Gratitude was always something I wanted you to have in your life. I have always wanted you to understand how our world’s view can be different from others and be mindful of our responsibilities to help create more equity and inclusion. Above all, I wanted you to embrace the small things that can bring so much joy, peace, and comfort. 

In some ways, it has been harder to find gratitude in the past few years, with cancer seeping its way into our family and then with the pandemic affecting the whole world. It would be easy to concentrate on the losses and the sadness that it can all bring. Instead, we have found a long list every day of things to be grateful for. First and foremost is each other, our family, loved ones throughout the world. We are thankful every day to be together, still moving, still surviving. 

With our company, we are thankful to find ways to give back and create a positive impact. I am incredibly grateful to do this project alongside you and have watched in awe as you have grown into your role, bringing new people into our little community every day. 

Love, Mom.

When we decided to create a Gratitude Workshop, I was so excited to expand my practice of giving thanks. But throughout learning more about gratitude, I discovered that it encompasses much more of our lives than I had thought, mainly three distinct areas.


Practicing gratitude isn’t just about acknowledging all of the things you see as positives in your life. Instead, it is looking at those things and circumstances in your life that you were given rather than what you earned. It certainly helps to acknowledge the hard work you have done and the goals you have met in life. That type of reflection can help you feel pride and push you to achieve more in the future.

However, in your gratitude practice, the focus is on how your circumstances might have made your accomplishments possible. Take a trip down memory lane,  look at the school you went to, any teachers who inspired you, what being raised in your country has given you, or maybe chance encounters that have led you to discover your ideal career path.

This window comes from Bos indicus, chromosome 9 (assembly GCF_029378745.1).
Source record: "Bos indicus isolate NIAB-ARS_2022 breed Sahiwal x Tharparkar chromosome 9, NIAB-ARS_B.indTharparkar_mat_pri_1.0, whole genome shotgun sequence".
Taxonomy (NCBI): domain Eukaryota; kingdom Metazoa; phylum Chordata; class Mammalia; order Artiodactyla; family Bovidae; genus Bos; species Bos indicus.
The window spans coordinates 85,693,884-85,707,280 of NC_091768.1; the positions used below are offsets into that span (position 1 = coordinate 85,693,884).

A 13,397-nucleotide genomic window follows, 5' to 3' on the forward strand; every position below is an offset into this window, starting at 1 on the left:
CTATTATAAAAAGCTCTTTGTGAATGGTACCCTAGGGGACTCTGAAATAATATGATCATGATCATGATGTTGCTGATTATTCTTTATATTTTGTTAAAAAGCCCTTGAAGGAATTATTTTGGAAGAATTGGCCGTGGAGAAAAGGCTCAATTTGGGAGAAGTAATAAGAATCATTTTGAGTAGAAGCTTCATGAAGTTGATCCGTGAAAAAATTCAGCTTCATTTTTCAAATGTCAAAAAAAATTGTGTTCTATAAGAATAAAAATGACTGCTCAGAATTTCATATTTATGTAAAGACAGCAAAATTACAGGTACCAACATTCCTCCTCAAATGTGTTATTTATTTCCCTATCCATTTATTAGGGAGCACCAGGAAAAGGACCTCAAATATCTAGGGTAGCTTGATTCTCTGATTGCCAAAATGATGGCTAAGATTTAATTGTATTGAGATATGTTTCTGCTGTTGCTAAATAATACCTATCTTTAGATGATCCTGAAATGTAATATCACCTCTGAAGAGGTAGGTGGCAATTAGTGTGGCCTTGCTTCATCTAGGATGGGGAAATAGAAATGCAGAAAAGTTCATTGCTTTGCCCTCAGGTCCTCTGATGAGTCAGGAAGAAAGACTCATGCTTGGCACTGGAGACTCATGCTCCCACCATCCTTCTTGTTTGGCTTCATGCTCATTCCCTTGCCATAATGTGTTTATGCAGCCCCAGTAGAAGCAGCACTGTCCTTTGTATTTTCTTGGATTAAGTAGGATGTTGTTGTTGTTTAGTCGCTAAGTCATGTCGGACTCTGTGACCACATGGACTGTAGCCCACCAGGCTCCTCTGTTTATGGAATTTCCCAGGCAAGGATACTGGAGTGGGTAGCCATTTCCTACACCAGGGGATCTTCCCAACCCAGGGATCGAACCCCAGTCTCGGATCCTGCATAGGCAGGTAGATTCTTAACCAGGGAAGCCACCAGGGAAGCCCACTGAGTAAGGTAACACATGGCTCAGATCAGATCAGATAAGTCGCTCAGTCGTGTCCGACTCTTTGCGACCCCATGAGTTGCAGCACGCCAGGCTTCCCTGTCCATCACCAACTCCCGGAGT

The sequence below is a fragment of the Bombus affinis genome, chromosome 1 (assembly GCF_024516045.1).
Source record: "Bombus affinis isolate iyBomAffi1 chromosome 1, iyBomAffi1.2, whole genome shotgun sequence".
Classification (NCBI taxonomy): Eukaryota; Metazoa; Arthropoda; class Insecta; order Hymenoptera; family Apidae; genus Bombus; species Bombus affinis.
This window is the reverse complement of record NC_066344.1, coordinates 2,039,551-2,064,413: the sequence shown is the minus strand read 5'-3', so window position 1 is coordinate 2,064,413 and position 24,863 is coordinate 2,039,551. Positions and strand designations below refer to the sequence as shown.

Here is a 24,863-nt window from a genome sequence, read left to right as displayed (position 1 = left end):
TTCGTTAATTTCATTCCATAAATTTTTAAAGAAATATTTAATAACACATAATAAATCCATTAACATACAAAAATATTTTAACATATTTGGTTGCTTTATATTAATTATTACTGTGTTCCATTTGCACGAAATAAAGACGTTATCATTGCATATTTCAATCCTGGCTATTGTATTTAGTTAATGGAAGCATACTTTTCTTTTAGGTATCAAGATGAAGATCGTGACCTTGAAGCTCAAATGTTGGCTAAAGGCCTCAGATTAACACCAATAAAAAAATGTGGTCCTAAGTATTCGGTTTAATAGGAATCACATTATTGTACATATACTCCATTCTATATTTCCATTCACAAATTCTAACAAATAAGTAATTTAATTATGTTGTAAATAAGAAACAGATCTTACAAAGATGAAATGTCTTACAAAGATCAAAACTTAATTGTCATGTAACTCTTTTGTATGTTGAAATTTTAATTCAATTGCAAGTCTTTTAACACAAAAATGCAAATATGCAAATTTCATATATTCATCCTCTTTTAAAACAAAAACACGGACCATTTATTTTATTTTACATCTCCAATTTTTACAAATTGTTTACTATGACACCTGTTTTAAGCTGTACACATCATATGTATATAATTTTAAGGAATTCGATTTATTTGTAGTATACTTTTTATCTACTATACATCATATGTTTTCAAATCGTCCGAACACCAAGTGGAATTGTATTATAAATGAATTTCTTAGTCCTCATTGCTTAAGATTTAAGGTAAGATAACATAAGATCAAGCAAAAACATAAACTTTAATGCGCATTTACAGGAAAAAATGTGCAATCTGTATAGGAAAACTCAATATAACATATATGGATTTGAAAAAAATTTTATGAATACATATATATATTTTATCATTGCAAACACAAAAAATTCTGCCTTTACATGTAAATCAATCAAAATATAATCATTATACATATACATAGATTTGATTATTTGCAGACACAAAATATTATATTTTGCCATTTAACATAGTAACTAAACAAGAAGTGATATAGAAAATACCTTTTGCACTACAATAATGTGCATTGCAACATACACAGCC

The Things You Have That Others Don’t

Comparing ourselves, our lives, and our path to others is never a healthy thing to do, but it can be even more damaging when combined with the concept of giving thanks. Gratitude practice isn’t necessarily about counting up the things that you have to be grateful for. Instead, it is about taking a minute to live in the moment and appreciating where you are right now without giving much consideration to what is happening in the outside world.

When you start to bring in thoughts of comparison, that will take you out of that space. Negative emotions and ideas begin to seep in, crowding and eventually overtaking a naturally empowering and joyful moment. You start to think of things that haven’t happened in the right way or quickly enough. Gratitude can quickly sour into resentment, jealousy, or feelings of loss. We have to fight to push those thoughts out of our mind; it takes time and practice, but rest assured, your body naturally wants to feel elevated positive emotions. 

Things You Are Still Trying to Find Appreciation For

While you can learn to have and practice more gratitude throughout your life, it can be challenging to force yourself into being grateful, and that’s okay. We sometimes encounter this when we bring up our insecurities or difficulties to others. For example, they might say you shouldn’t complain about school because you are lucky to be there. Sure, a valid point but one that doesn’t acknowledge your pain, anger, or boredom. It doesn’t recognize anything; these types of blanket statements only lead to further frustration, making it even harder to feel any sense of gratitude. We need to change that mindset, bring the awareness back onto ourselves instead of getting stuck in a comparative state.

We have seen this over the last few years. While you know that you should be grateful for so many things, some days present that block where you can’t see the good side. Try to get to the root of why you are not grateful at that precise moment in time. Is it coming from an expectation you have for yourself? Something you think society or someone else wants you to be? Or something you genuinely want to change?

Gratitude is a tricky thing, just like everything else in life. Thank you for continuing to be thoughtful and learning alongside us. There is still more to discover, and I look forward to the journey.


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